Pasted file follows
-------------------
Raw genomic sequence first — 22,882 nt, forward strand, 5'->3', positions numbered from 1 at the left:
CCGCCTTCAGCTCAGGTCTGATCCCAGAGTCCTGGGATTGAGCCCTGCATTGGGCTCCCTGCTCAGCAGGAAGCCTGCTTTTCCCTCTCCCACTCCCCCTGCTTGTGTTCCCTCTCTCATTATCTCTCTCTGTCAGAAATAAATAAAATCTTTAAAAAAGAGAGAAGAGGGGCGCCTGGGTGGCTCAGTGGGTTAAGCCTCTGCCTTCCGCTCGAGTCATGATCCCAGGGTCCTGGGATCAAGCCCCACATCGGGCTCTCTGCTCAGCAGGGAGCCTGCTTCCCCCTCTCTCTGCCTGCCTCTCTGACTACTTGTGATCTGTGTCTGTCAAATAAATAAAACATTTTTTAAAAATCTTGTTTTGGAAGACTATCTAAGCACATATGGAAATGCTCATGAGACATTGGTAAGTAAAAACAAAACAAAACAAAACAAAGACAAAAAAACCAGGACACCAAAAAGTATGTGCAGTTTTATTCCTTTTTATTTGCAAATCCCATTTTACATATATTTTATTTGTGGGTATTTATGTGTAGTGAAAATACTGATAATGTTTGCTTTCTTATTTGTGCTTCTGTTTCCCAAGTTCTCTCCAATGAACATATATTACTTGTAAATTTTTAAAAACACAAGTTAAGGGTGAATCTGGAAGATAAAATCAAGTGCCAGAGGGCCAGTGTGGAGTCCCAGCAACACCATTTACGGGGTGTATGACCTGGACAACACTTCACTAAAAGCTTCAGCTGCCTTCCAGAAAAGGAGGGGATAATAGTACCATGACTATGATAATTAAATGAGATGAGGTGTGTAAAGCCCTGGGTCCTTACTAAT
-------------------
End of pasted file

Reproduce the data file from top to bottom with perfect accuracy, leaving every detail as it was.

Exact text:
Raw genomic sequence first — 22,882 nt, forward strand, 5'->3', positions numbered from 1 at the left:
CCGCCTTCAGCTCAGGTCTGATCCCAGAGTCCTGGGATTGAGCCCTGCATTGGGCTCCCTGCTCAGCAGGAAGCCTGCTTTTCCCTCTCCCACTCCCCCTGCTTGTGTTCCCTCTCTCATTATCTCTCTCTGTCAGAAATAAATAAAATCTTTAAAAAAGAGAGAAGAGGGGCGCCTGGGTGGCTCAGTGGGTTAAGCCTCTGCCTTCCGCTCGAGTCATGATCCCAGGGTCCTGGGATCAAGCCCCACATCGGGCTCTCTGCTCAGCAGGGAGCCTGCTTCCCCCTCTCTCTGCCTGCCTCTCTGACTACTTGTGATCTGTGTCTGTCAAATAAATAAAACATTTTTTAAAAATCTTGTTTTGGAAGACTATCTAAGCACATATGGAAATGCTCATGAGACATTGGTAAGTAAAAACAAAACAAAACAAAACAAAGACAAAAAAACCAGGACACCAAAAAGTATGTGCAGTTTTATTCCTTTTTATTTGCAAATCCCATTTTACATATATTTTATTTGTGGGTATTTATGTGTAGTGAAAATACTGATAATGTTTGCTTTCTTATTTGTGCTTCTGTTTCCCAAGTTCTCTCCAATGAACATATATTACTTGTAAATTTTTAAAAACACAAGTTAAGGGTGAATCTGGAAGATAAAATCAAGTGCCAGAGGGCCAGTGTGGAGTCCCAGCAACACCATTTACGGGGTGTATGACCTGGACAACACTTCACTAAAAGCTTCAGCTGCCTTCCAGAAAAGGAGGGGATAATAGTACCATGACTATGATAATTAAATGAGATGAGGTGTGTAAAGCCCTGGGTCCTTACTAAT